Sir, - Among the speeches by dignitaries marking Yom Hazikaron and Yom Ha'atzma'ut, there was not a single reference to the role of Machal Volunteers from Abroad in the War of Independence. Yet according to David Ben-Gurion, "the Machal forces were the Diaspora's most important contribution to the survival of the State of Israel."
In 1993, at the consecration of the Machal Memorial at Sha'ar Hagai, then prime minister and defense minister Yitzhak Rabin said: "You came to us when we needed you most... you gave us not only your experience, but your lives as well. The people of Israel and the State of Israel will never forget this unique contribution by the volunteers of Machal."
Chief of Staff Gabi Ashkenazi: "We owe a great deal of Israel's success to the Machal volunteers."
The 1948 war was undoubtedly Israel's most fateful war. Approximately 4,400 Machalniks from 56 countries served in 14 branches of the IDF, where they played a pivotal role both in winning the war and in establishing the foundations on which the IDF was founded - ground forces, air force and navy.
About 95 percent of the 425 flying crews were Machalniks. They flew the B-17s, the Avia-S199s, the Spitfires, Beaufighters, C-46s, Harvards, Norsemen, etc. In the face of a UN embargo of arms to Israel, these aircrews kept open a vital air supply route for bringing in crucially important fighting equipment.
Over 400 Machalniks served in the three Palmach brigades, and over 300 Machalniks in the 7th Brigade. The commander of the Israel Navy was an American Machalnik. Mickey Marcus, an American Machalnik, was in charge of the Burma Road project.
Close to 200 Machal medical doctors and nurses manned most of the front-line casualty hospitals; 122 Machalniks were lost.
The spirit of volunteering for service in the defense of Israel is a continuing process. About 200 young Diaspora Jews aged 18 to 23, men and women, volunteer each year for 14-and-a-half months of IDF service. A number of them were among the servicemen honored for meritorious service on Yom Ha'atzma'ut.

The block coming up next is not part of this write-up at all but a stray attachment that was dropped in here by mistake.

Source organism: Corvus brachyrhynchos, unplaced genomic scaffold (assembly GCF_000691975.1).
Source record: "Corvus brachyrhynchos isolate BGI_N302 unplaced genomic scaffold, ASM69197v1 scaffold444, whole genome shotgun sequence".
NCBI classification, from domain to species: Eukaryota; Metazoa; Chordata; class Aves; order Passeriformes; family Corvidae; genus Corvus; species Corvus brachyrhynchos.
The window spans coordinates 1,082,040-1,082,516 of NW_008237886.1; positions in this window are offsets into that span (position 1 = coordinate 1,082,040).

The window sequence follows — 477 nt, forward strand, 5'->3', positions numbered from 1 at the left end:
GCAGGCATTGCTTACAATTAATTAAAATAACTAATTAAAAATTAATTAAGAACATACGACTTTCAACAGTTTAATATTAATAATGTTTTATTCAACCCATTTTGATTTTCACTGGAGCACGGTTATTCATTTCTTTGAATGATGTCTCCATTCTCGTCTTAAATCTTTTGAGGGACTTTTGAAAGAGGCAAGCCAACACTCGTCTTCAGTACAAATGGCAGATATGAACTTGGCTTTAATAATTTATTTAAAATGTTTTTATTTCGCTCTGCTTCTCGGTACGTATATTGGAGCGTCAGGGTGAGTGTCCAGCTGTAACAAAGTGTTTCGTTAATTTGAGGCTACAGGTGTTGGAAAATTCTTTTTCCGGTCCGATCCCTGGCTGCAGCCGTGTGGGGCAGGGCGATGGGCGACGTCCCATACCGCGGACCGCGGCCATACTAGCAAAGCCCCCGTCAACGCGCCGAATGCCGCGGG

We, the old Machalniks, salute them!
Chairman, World Machal
...and for Gahal
Sir, - In the wake of last month's solemn and joyous commemoration days, I would like to bring attention to a special group of people known as Gahal (Giyus Hutz La'aretz).
These were the Holocaust survivors who found the energy and strength after liberation to make it to Israel to fight for her independence.
My father-in-law, Arie Greenbaum, is one of those brave survivors. He does not want a medal or award - and would not ask for one - but he would like everyone to know about these individuals and what they went through.
Born in Cmielow, Poland, he was in Theresienstadt and Buchenwald and was liberated on May 5, 1945. He is a man who is proud to have lived, married and been able to fight for what he believed in, like many other brave Israeli soldiers.
Thank you to all Israeli soldiers, but especially to those who fought after surviving the concentration and work camps.
STUART B HERRMANN
Fair Lawn, New Jersey
Sir, - "Kazakhstan and Israel: Good friends and reliable partners" (May 20) featured a photo of the recently constructed synagogue in a remote city (Astana) most of us have never heard of, and yet it is of such extraordinary beauty that one has to ask: Why are synagogues here so nondescript and archictecturally uninspiring?
Even Jerusalem's "Great Synagogue" looks like a bomb shelter from the outside and a gaudy Las Vegas casino inside.
For a nation as based on religion as we are, our neglect of spiritual religious architecture is a tragedy. We don't have to build cathederals, but we don't have to worship in shoe boxes, either.